Lank bank pro­posal gain­ing trac­tion in cities, county

The Standard Journal - - LOCAL - By Sean Wil­liams Sher­man Ross stood be­fore the Polk County Com­mis­sion dur­ing their June work ses­sion to ask for their help to es­tab­lish a Land Bank for Rock­mart, Cedar­town and Polk County to uti­lize. Editor Kevin Myrick con­trib­uted to this re­port.

Ret h i n k Rock­mart found­ing mem­ber Sher­man Ross is de­ter­mined to get a land bank au­thor­ity cre­ated with the cities and county, and his re­cent meet­ing with the county com­mis­sion was a ma­jor step to­wards achiev­ing the goal.

Aban­doned, un­wanted prop­er­ties can be fore­closed and sold through the land bank- help­ing to re­move mar­ket stag­na­tion. While each mu­nic­i­pal­ity in Polk County would be free to use the tool, it can’t be cre­ated at all with­out the county join­ing forces with at least one other city.

“It will take in prop­er­ties, aban­doned prop­er­ties, pri­mar­ily where peo­ple owe back-taxes,” Ross ex­plained at an ear­lier Re­think meet­ing. “Those can be fore­closed on and put into the land bank au­thor­ity, and the land bank au­thor­ity can of­fer those for sale. Pri­mar­ily, what we like to do is get de­vel­op­ers in­volved.”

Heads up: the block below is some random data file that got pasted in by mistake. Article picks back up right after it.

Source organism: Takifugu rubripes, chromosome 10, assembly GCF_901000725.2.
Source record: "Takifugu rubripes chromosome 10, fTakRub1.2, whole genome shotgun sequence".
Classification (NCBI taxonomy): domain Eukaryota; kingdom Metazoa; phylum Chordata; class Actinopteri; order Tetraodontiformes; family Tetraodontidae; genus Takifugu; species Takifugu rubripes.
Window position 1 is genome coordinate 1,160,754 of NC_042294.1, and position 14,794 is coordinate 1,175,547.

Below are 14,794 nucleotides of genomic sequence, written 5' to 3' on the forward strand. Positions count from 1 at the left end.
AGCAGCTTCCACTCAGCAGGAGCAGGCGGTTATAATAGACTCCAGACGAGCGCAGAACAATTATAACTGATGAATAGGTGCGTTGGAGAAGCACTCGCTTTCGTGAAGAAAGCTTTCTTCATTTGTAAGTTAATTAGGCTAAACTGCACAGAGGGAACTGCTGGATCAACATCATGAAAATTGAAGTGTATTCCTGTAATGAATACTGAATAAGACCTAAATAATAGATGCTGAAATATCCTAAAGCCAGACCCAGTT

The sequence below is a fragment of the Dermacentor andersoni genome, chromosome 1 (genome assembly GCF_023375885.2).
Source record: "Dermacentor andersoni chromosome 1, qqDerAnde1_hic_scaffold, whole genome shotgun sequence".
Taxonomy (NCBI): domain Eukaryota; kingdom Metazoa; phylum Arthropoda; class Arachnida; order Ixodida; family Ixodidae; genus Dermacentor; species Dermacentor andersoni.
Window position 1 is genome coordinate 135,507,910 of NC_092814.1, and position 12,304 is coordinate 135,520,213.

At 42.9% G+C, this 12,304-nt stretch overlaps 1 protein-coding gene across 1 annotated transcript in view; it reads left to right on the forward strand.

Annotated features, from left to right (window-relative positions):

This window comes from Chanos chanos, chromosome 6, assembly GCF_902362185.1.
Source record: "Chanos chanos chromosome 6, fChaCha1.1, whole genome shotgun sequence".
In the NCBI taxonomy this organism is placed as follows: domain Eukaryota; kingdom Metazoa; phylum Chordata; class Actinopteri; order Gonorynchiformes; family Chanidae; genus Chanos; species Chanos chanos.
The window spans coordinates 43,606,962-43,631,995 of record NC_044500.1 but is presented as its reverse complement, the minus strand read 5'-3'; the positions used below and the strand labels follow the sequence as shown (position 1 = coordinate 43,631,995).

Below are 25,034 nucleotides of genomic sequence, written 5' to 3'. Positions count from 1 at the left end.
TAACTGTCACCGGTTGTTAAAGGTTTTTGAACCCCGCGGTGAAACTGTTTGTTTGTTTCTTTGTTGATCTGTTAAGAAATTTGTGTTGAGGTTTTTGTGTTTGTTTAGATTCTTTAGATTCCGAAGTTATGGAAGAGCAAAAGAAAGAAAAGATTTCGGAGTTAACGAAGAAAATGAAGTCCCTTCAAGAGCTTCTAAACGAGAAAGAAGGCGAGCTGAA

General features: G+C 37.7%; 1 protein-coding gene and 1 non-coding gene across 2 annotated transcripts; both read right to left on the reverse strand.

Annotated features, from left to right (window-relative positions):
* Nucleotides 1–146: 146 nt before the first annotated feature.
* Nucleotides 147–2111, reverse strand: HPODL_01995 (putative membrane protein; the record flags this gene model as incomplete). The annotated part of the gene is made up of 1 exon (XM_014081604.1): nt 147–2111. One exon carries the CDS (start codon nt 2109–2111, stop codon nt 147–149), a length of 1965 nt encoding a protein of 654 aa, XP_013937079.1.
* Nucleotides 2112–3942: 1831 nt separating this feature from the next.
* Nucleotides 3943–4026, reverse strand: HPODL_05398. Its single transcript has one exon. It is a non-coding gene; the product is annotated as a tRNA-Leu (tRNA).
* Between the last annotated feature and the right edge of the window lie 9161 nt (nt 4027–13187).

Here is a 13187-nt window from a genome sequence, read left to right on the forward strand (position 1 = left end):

Ross added that if the county and cities can “get them in­ter­ested in ac­quir­ing these prop­er­ties, and if its an aban­doned home, ei­ther ren­o­vate it, tear it down, or build some­thing new. It’s go­ing be a great tool that will ben­e­fit the whole com­mu­nity.”

While yet to ap­prove or dis­miss any­thing, the com­mis­sion­ers re­quested time to con­sider the idea be­fore mov­ing on. The item was ab­sent from their meet­ing ses­sion the fol­low­ing day.

“Rock­mart and Cedar­town have both been par­tic­i­pat­ing in the Ge­or­gia Ini­tia­tive Com­mu­nity Hous­ing,” Ross told com­mis­sion­ers. “Part of that is re­vi­tal­iza­tion -- find­ing a way to get aban­doned homes back on tax rows, try­ing to find some folks that are in­ter­ested in de­vel­op­ing new homes.”

Ross passed out var­i­ous doc­u­ments such as the in­ter­gov­ern­men­tal agree­ment be­fore ex­plain­ing more about the topic.

“The land bank has to be ini­ti­ated by the county com­mis­sion,” he said. “The mu­nic­i­pal­i­ties in the county can par­tic­i­pate, and all three here are in­ter­ested in par­tic­i­pat­ing in the land bank au­thor­ity. The land bank is (con­trolled) by a board of di­rec­tors. The statute al­lows five to eleven board mem­bers. Peo­ple who have ex­ist­ing land banks that I com­mu­ni­cate with rec­om­mend five and elected of­fi­cials can be on that board.”

If cre­ated with f i ve mem­bers, the board would likely con­sist of a mem­ber from Rock­mart, Cedar­town, and Aragon, and two county mem­bers would serve along­side them. Mem­bers would be ap­pointed by the County Com­mis­sion, with rec­om­men­da­tions on who would serve from each en­tity.